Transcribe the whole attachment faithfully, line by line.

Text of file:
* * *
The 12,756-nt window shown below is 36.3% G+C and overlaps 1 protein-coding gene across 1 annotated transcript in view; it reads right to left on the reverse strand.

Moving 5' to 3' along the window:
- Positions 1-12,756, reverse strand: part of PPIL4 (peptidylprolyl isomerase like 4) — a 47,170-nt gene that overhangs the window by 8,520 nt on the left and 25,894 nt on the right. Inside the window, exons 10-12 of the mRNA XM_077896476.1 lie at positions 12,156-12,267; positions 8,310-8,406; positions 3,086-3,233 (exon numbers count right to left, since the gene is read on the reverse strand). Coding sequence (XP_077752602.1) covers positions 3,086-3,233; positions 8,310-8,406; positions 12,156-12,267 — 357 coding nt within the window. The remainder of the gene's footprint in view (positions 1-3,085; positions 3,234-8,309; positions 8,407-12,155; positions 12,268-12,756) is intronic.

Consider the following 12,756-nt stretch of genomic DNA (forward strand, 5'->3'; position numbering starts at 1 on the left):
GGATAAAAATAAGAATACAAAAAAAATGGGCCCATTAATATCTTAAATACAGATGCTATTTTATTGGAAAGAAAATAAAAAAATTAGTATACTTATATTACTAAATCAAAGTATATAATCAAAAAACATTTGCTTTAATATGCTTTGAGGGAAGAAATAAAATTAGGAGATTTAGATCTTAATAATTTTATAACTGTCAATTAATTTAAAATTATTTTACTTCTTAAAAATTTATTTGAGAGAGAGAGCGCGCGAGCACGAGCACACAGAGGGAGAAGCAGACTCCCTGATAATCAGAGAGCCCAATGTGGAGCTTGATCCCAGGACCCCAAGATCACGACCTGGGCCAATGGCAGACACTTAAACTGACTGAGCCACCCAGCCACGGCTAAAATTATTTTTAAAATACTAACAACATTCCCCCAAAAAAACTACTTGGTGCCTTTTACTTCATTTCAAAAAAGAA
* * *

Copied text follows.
The 12,756-nt window shown below is 36.3% G+C and overlaps 1 protein-coding gene across 1 annotated transcript in view; it reads right to left on the reverse strand.

Moving 5' to 3' along the window:
- Positions 1-12,756, reverse strand: part of PPIL4 (peptidylprolyl isomerase like 4) — a 47,170-nt gene that overhangs the window by 8,520 nt on the left and 25,894 nt on the right. Inside the window, exons 10-12 of the mRNA XM_077896476.1 lie at positions 12,156-12,267; positions 8,310-8,406; positions 3,086-3,233 (exon numbers count right to left, since the gene is read on the reverse strand). Coding sequence (XP_077752602.1) covers positions 3,086-3,233; positions 8,310-8,406; positions 12,156-12,267 — 357 coding nt within the window. The remainder of the gene's footprint in view (positions 1-3,085; positions 3,234-8,309; positions 8,407-12,155; positions 12,268-12,756) is intronic.

Consider the following 12,756-nt stretch of genomic DNA (forward strand, 5'->3'; position numbering starts at 1 on the left):
GGATAAAAATAAGAATACAAAAAAAATGGGCCCATTAATATCTTAAATACAGATGCTATTTTATTGGAAAGAAAATAAAAAAATTAGTATACTTATATTACTAAATCAAAGTATATAATCAAAAAACATTTGCTTTAATATGCTTTGAGGGAAGAAATAAAATTAGGAGATTTAGATCTTAATAATTTTATAACTGTCAATTAATTTAAAATTATTTTACTTCTTAAAAATTTATTTGAGAGAGAGAGCGCGCGAGCACGAGCACACAGAGGGAGAAGCAGACTCCCTGATAATCAGAGAGCCCAATGTGGAGCTTGATCCCAGGACCCCAAGATCACGACCTGGGCCAATGGCAGACACTTAAACTGACTGAGCCACCCAGCCACGGCTAAAATTATTTTTAAAATACTAACAACATTCCCCCAAAAAAACTACTTGGTGCCTTTTACTTCATTTCAAAAAAGAA